Smallholder farmers in Ghana typically face several challenges preventing them from producing better yields. Among the lack of access to credit, inputs, storage facilities and infrastructure, a big influence on them is the belief that increasing production only serves to make the local market crash and prices plummet.
Back in 2008, fertilizer company Yara initiated a partnership with local growers in Ghana to address these challenges from production to market. Working with local government, donors, private sector, scientists and farming communities, they commenced on working to provide the apparatus for marketing, warehousing, logistics and input services that would help farmers to stabilise and optimise their production and market prices.
The Ghana Grains Partnership focuses on maize, of which low production is a major problem in Western Africa. The initiative set to offer a holistic approach to the challenges faced in the agricultural value chain. Yara Ghana, together with Ghanaian inputs trader Wienco, financed the initial inputs requirements and coordinated the supply of fertilizers. A revolving credit fund was established, helping to attract further private sector participation in rural agriculture. Along with Yara and Wienco, the partnership involves a variety of both public and private institutions: the Africa Enterprise Challenge Fund (AECF), farmers’ associations, the Ghana Ministry of Food and Agriculture, commercial banks, output buyers and traders.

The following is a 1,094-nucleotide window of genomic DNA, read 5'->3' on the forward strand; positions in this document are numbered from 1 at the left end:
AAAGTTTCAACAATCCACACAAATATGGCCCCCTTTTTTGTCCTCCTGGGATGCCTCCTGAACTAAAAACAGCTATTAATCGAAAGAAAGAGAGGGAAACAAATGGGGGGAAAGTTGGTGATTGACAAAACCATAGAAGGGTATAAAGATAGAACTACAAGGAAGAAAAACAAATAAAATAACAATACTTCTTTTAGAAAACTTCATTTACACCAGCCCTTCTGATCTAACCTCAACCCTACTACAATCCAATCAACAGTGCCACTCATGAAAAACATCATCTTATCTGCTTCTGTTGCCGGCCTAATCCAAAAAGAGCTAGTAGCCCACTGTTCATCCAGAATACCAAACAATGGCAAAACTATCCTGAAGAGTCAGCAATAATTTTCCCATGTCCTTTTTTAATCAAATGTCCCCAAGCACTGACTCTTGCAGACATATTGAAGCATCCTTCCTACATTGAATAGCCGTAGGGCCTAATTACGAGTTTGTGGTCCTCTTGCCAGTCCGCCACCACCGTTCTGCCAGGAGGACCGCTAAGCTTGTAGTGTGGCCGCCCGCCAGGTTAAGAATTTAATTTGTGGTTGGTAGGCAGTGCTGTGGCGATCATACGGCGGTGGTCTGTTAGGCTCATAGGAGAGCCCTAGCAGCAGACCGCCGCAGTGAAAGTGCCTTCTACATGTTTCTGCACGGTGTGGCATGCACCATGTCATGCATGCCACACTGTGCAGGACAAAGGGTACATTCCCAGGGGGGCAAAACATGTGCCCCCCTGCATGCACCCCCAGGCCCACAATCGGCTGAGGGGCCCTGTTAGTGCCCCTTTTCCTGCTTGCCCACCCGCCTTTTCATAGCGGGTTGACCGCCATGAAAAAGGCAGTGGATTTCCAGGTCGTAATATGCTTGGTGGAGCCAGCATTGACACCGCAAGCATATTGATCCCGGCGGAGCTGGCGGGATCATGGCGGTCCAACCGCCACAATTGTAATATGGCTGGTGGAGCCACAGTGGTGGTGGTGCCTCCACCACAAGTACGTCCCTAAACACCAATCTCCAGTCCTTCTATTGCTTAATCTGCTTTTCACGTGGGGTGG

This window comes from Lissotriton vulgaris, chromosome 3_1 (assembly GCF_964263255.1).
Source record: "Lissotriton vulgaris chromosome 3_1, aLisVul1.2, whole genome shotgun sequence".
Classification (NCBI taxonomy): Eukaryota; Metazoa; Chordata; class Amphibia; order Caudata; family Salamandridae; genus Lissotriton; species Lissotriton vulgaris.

Ensuring that the farmers could make the most of the partnership, training in accessing appropriate credit, suitable inputs, and profitable output value chains was also provided.
After a successful fast-track plan in 2008, a larger scale model, including the launch of the growers’ association Masara N’Arziki (“Maize for Prosperity”), is now being rolled out over Ghana’s three northern regions. The association offers a programme package including provision of fertilizers, seeds, pesticides, spraying equipment, and technical advisory and training services.
In order to explain the benefits of joining the association to farmers, a sensitization project was undertaken initially, following which about 2,200 farmers signed up and over 10,000 acres were cultivated. Through relevant training, extension and inputs distribution, average yields improved significantly by the end of the first year.